It's the highest advance participation rate in a provincial election to date, the spokesperson added.

Elections Manitoba attributed the higher turnout to greater public awareness of how people can vote in advance and the fact they can vote at any advance voting location. As well, the agency cited its website and mobile app, which have information on where to find advance voting locations.

Manitobans who have not voted yet can do so on Tuesday, which is election day. Polls will be open from 7 a.m. to 8 p.m.

Coverage of the results will begin at 8 p.m. CT (9 p.m. ET) Tuesday on CBC Radio One 89.3 FM and CBC Television.

You can personalize your election night experience with our results dashboard, where you can watch our interactive map change as the results come in, set "favourites" with constituencies you want to follow, watch and listen to our television and radio specials, view Twitter updates from our reporters in the field and join a live discussion.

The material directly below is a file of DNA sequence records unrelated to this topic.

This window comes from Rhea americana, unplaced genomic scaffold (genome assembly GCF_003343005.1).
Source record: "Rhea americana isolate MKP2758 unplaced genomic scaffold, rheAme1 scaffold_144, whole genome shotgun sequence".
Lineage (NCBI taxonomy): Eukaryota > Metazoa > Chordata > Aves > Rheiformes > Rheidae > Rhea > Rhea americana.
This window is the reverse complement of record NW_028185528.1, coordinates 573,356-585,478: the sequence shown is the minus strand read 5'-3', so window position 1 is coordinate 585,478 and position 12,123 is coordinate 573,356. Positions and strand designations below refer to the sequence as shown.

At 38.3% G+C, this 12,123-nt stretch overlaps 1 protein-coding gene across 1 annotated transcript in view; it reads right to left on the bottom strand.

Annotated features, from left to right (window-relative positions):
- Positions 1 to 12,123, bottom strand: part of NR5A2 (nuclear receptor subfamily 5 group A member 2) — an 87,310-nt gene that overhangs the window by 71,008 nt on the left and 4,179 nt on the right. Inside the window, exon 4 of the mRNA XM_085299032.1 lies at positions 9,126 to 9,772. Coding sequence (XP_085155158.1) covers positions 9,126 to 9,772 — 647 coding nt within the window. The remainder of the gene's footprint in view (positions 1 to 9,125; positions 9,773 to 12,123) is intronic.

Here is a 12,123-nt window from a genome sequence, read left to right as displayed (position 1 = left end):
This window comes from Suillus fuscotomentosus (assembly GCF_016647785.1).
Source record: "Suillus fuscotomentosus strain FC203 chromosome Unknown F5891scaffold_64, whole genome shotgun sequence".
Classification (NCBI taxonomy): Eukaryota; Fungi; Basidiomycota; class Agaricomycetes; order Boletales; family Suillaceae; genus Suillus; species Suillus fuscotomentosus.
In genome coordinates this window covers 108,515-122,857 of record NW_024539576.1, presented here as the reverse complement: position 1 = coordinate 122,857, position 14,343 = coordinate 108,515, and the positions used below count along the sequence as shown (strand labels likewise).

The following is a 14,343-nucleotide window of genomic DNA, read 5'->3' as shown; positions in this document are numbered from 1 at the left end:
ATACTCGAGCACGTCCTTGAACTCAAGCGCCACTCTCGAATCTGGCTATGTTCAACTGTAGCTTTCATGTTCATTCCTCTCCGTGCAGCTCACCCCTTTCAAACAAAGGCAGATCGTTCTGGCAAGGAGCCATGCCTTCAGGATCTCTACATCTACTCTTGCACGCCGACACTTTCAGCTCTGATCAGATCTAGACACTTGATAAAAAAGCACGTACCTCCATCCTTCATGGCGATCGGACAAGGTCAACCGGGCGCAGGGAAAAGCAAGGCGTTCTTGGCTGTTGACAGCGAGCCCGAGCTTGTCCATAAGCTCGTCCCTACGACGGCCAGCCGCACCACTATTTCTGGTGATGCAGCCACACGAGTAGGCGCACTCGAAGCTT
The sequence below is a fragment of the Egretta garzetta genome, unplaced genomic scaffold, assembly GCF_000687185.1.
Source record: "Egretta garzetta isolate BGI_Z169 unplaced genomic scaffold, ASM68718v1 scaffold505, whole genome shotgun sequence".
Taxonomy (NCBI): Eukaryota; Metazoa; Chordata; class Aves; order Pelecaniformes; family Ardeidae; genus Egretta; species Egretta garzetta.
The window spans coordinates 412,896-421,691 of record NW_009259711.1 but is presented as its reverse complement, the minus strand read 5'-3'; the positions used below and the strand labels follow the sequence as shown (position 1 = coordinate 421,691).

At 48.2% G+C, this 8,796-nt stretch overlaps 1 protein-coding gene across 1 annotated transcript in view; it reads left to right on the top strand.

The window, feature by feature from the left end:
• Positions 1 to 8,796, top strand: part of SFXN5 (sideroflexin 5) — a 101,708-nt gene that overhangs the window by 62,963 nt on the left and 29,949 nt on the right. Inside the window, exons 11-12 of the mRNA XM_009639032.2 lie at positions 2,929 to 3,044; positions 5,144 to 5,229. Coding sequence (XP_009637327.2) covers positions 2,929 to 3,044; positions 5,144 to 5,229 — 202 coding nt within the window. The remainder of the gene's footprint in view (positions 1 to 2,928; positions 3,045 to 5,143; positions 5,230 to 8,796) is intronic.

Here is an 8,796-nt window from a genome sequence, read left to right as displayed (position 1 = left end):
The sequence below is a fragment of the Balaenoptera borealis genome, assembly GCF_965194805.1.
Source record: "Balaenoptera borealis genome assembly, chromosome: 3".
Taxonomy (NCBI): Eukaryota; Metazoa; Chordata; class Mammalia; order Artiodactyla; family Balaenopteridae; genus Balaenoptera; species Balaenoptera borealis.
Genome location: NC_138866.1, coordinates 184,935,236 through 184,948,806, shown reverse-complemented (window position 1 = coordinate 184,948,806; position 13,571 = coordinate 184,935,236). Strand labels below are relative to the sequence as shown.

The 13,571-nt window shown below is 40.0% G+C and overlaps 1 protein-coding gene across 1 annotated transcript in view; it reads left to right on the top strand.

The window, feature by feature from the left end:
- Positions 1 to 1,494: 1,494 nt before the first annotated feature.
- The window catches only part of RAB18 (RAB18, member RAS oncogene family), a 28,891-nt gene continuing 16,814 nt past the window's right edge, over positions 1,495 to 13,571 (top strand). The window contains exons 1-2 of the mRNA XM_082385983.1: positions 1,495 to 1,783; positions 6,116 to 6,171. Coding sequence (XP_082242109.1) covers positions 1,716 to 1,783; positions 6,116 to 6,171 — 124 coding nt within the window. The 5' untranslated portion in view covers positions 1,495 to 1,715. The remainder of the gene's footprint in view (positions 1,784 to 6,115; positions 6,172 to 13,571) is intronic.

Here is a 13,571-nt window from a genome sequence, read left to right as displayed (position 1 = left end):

http://www.cbc.ca/news/canada/.....-1.3540723
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Manitoba Provincial election to be held April 19